Many readers know that I co-authored an Annals of Internal Medicine article on retainer medicine. The article has received (as expected) mixed reviews, because the concept causes angst for some physicians.
I believe (and I will not speak in this rant for my co-author) that retainer medicine emerged because of the current payment system. Retainer medicine is a response to burnout. Yes, many retainer physicians are making more money. Is that a crime?
I pose this question for opponents. Where is the professionalism of having to see patients in 15 minute blocks? Where is the professionalism of seeing too many patients in one day?
Some critics want data. I would argue that even if we had presented data (which are available), they would argue that the data are tainted.
We are unlikely to get universal agreement on this issue.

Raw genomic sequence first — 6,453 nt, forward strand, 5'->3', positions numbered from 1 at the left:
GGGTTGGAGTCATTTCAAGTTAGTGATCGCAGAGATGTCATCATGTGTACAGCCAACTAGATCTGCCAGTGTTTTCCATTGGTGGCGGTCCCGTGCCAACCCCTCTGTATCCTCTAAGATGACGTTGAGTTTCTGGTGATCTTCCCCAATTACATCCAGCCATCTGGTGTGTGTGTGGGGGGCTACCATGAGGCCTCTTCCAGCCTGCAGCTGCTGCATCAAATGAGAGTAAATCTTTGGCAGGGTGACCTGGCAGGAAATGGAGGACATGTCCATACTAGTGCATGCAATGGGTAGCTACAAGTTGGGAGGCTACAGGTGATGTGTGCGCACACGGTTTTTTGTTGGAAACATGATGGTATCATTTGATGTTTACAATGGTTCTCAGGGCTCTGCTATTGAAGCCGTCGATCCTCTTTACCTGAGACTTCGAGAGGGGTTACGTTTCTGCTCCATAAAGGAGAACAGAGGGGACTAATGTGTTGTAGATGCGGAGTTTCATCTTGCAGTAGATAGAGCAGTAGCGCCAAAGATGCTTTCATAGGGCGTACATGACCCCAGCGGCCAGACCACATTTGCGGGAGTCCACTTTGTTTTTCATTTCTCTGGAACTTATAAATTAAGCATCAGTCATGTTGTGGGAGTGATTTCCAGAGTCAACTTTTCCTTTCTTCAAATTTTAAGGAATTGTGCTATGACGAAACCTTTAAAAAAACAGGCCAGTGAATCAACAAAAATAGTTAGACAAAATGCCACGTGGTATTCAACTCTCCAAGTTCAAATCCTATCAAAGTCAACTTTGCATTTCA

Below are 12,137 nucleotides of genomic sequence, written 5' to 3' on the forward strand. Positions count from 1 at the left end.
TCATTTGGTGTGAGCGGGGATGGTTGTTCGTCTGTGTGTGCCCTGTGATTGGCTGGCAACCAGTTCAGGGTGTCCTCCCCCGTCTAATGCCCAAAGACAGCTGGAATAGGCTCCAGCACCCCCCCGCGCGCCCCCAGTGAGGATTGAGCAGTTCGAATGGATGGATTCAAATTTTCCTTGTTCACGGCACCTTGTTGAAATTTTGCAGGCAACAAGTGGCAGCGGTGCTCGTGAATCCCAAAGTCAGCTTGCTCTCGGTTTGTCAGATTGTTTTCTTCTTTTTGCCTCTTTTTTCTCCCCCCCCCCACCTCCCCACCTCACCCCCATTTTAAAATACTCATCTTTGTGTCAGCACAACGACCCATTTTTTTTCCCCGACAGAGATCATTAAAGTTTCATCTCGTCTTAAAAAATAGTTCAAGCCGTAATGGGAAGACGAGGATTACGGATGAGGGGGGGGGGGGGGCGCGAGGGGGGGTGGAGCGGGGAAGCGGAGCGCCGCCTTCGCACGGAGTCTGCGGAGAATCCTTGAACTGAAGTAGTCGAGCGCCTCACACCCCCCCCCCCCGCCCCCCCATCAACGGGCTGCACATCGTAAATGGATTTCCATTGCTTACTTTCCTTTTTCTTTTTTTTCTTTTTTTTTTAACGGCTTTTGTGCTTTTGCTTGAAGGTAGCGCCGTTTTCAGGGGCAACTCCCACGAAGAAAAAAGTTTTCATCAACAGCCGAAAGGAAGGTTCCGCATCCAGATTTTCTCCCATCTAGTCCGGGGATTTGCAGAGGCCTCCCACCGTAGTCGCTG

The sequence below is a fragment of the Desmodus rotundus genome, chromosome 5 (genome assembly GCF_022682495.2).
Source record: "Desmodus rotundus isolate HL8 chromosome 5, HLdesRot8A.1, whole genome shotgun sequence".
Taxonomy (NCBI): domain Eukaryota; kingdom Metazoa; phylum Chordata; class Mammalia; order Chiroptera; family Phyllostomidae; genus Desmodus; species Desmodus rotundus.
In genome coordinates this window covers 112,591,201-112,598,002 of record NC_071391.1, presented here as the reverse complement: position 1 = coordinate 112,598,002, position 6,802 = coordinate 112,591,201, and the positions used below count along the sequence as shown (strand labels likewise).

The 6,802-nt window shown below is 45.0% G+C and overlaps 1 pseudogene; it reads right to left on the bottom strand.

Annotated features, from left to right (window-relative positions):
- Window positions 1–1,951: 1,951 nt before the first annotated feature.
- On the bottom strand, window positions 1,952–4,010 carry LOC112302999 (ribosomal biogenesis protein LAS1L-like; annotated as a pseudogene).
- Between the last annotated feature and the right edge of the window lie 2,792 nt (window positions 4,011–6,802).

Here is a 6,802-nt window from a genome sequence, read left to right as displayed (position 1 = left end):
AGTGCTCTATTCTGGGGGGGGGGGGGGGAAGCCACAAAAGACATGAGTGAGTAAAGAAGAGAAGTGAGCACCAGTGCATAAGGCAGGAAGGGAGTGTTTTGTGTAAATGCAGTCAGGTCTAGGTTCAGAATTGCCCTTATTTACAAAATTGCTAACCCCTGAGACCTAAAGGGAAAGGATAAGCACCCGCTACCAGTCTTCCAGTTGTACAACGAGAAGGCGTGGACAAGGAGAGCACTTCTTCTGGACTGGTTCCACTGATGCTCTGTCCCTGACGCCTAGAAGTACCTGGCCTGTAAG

We tried to explain (given a limited word count) that retainer medicine is ethical and may represent a better practice model. I doubt that anyone believes that you can provide quality care of complex patients in 15 minute blocks. I believe that every good physician will admit that more time equals better care (up to some limit).
Primary care (which I do not do any more) is in crisis. The crisis has emerged from the combination of payment structures and every increasing overhead.
If we do not learn from the retainer medicine movement then we are ostriches. Perhaps some observers enjoy suggesting that a growing number of physicians are practicing unethical medicine. That opinion carries a world view that I find narrow.
Talk with physicians considering the switch to retainer medicine. Talk with practicing physicians and understand their frustrations. Learn from a bottom up movement. Perhaps through an understanding of why physicians and patients find this movement attractive we can all understand how we must restructure our health care system. Our current payment system is badly broken, we should look for ideas for a new payment system from every successful experiment.
Robert Centor is an internal medicine physician who blogs at DB’s Medical Rants.
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